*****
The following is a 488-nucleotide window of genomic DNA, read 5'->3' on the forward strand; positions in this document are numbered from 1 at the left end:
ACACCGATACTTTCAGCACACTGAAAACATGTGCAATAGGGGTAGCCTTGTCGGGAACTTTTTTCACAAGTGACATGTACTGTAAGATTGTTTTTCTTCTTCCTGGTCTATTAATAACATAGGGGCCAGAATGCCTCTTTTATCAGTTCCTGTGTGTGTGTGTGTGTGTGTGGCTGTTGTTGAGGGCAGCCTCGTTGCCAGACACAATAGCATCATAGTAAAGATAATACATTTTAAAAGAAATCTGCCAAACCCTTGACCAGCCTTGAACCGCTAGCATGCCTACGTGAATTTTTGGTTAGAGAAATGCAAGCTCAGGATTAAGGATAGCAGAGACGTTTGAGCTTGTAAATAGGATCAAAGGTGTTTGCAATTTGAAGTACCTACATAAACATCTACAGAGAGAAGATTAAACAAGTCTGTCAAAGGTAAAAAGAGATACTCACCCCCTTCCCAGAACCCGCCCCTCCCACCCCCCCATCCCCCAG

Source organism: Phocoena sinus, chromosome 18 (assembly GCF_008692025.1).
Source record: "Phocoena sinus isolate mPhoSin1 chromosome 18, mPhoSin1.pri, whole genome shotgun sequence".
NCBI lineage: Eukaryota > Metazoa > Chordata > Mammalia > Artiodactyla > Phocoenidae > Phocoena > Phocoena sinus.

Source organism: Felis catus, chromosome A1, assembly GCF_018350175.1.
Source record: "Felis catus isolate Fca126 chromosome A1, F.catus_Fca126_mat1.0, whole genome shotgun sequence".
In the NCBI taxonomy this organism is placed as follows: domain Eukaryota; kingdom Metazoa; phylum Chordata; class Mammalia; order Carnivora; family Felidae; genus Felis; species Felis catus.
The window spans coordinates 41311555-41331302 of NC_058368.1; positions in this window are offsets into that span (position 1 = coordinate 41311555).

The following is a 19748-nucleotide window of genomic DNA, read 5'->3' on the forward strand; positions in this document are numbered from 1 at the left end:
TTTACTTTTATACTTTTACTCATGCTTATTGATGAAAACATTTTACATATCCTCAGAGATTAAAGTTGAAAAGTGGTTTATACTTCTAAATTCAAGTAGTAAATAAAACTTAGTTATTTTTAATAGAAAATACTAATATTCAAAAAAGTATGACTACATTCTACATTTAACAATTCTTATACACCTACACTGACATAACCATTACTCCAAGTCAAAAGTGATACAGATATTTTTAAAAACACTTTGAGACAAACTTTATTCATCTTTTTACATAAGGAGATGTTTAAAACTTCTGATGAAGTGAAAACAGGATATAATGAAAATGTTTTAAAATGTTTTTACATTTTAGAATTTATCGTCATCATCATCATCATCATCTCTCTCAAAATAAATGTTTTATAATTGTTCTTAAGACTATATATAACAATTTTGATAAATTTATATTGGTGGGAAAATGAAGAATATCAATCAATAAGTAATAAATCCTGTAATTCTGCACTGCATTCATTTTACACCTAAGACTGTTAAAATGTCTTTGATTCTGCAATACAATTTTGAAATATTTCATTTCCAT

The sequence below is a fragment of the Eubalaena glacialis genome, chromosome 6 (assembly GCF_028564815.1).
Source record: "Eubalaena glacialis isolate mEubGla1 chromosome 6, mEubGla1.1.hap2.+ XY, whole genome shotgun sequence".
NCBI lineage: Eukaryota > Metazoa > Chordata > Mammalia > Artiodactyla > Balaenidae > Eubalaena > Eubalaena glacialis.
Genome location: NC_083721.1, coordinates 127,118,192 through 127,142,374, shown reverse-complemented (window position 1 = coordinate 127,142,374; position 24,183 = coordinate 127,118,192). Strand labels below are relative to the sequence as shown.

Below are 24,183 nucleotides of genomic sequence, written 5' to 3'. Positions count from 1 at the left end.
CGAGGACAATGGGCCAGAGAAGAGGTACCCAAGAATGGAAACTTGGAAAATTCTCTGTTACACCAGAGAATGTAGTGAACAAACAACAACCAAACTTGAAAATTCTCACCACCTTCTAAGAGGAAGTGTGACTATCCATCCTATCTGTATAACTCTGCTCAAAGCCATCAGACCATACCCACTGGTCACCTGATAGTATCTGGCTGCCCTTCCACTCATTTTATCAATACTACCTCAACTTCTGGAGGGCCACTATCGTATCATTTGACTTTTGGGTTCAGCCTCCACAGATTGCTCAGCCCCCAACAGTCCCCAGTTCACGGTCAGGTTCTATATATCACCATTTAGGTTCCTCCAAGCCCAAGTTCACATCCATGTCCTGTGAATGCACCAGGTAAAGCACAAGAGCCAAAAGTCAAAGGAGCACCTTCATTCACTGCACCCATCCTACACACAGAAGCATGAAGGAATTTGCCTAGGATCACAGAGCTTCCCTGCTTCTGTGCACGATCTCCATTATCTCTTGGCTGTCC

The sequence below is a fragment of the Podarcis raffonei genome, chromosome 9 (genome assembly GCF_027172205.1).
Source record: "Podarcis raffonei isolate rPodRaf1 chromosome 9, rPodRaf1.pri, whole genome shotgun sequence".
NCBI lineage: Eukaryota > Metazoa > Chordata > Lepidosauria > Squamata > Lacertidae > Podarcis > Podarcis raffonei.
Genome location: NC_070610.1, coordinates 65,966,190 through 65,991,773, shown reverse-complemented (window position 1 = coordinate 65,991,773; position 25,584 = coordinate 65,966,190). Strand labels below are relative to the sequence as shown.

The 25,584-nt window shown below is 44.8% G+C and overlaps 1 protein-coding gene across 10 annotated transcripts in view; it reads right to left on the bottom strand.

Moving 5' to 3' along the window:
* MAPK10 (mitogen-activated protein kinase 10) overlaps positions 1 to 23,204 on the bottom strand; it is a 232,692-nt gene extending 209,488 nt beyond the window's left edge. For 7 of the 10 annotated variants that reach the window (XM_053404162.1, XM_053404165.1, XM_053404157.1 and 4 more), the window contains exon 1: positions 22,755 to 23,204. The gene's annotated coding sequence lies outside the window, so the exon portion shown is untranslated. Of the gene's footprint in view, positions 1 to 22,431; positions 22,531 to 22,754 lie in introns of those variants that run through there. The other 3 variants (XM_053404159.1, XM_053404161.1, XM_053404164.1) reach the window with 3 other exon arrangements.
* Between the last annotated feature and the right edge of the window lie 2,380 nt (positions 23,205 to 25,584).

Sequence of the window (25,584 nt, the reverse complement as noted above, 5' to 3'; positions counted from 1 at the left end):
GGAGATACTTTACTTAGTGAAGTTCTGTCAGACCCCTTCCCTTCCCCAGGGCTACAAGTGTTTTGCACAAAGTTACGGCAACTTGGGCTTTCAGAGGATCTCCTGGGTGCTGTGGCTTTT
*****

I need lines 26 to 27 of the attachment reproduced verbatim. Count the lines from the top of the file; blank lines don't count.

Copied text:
Sequence of the window (25,584 nt, the reverse complement as noted above, 5' to 3'; positions counted from 1 at the left end):
GGAGATACTTTACTTAGTGAAGTTCTGTCAGACCCCTTCCCTTCCCCAGGGCTACAAGTGTTTTGCACAAAGTTACGGCAACTTGGGCTTTCAGAGGATCTCCTGGGTGCTGTGGCTTTT